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Incidence, clinical management, and mortality risk following self harm among children and adolescents: cohort study in primary care

BMJ 2017; 359 doi: https://doi.org/10.1136/bmj.j4351 (Published 18 October 2017) Cite this as: BMJ 2017;359:j4351

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Re: Incidence, clinical management, and mortality risk following self harm among children and adolescents: cohort study in primary care

As a police doctor I see many cases where patients have a history of self harm. It is a frequent finding in cases of substance misuse and in detainees with mental health issues as listed in the article. A history of deliberate self harm is a very frequent observation in those threatening suicide.

The authors gave clear observations but did not seek to address the causes whilst I read with interest the theory of progesterone induced depression as a possible cause.

I wonder if the answer may not have been identified in the "Rat Park" experiments. Briefly and, therefore not with total accuracy, the concept of Opiate addiction being a purely chemical driven phenomena was derived when it was observed how a rat in a cage would, when offered two sources of water, (one pure and the other laced with opiates), rapidly become addicted to the opiate water. This theory of addiction was later challenged when rats were placed in "Rat Park", an environment that was filled with tunnels, wheels, toys , wood chips and space. The rat colony was happy and, when offered the two sources of water, tended to ignore the opiate water source. Removal of the friendly environment and reduction of the available space resulted in the rats becoming stressed and they started drinking the opiate.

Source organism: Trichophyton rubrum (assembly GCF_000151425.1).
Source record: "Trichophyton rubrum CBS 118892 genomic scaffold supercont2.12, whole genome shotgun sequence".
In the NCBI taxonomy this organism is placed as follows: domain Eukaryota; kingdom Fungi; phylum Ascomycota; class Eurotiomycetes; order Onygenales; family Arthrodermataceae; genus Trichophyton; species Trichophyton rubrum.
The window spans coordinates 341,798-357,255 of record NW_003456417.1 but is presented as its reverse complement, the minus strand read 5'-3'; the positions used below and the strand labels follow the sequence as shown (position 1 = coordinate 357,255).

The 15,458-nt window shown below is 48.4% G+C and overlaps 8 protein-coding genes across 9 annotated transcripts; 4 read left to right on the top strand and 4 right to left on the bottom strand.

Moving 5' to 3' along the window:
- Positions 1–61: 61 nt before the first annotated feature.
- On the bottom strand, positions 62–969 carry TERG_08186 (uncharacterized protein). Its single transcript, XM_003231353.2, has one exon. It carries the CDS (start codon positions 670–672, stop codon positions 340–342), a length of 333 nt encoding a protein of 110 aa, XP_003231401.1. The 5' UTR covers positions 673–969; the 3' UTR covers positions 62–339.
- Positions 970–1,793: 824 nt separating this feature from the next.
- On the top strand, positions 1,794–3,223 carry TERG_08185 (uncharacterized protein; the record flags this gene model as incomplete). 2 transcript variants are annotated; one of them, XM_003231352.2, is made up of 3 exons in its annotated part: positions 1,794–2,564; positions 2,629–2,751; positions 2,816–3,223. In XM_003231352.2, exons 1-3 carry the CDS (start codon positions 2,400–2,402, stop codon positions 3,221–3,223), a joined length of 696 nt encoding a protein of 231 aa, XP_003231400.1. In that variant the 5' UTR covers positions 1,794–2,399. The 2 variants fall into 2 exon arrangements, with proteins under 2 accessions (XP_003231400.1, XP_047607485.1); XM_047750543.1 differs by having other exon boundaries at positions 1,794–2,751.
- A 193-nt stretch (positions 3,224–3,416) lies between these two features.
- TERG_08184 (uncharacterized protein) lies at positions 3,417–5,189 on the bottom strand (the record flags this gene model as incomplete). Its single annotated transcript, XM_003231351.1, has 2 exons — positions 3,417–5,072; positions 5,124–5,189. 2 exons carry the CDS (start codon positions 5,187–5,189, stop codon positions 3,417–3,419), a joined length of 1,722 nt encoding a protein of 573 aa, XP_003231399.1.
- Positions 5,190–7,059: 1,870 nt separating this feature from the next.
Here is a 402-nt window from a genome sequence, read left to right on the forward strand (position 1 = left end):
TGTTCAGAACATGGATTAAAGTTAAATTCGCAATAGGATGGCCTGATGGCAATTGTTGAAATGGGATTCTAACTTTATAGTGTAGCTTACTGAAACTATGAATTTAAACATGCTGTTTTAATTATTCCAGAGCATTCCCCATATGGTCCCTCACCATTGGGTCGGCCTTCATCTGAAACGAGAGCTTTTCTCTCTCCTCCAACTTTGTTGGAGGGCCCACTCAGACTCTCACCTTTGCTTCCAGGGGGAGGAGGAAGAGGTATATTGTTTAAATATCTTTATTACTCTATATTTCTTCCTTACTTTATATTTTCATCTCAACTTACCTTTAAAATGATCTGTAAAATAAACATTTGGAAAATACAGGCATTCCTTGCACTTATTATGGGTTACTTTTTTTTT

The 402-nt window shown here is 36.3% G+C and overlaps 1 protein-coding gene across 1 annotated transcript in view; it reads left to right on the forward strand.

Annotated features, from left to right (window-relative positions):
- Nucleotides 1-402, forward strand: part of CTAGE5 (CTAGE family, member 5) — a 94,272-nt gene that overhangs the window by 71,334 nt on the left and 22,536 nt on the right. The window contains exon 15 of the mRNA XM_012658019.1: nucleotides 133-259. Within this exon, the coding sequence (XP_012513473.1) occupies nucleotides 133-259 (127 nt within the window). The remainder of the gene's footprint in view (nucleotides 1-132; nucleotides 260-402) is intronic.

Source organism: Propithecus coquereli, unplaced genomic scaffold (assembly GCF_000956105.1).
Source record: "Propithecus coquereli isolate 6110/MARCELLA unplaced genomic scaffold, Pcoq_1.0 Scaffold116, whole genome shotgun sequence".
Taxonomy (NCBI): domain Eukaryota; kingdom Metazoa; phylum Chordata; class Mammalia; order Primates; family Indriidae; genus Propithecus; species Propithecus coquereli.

Although this experiment looked at the effect of environment upon drug use, (and therefore environment as a contributing factor to dependency), I find the stressed behavior of the rats to be equally educational.

I would ask the researchers therefore if they were able to look at the incidence of deliberate self harm in relation to environment? Was the incidence of DSH more prevalent in industrial areas, was it less prevalent in smaller rural schools? Was there any correlation between family problems and involvement of Social Services in those that self harmed? And, lastly, was there any difference in the rate of DSH and socio-economic grouping?

Steven R. Hopkins
(GMC # 3133543)

Competing interests: No competing interests

21 October 2017
Steven Hopkins
Police Doctor
Sutton Coldfield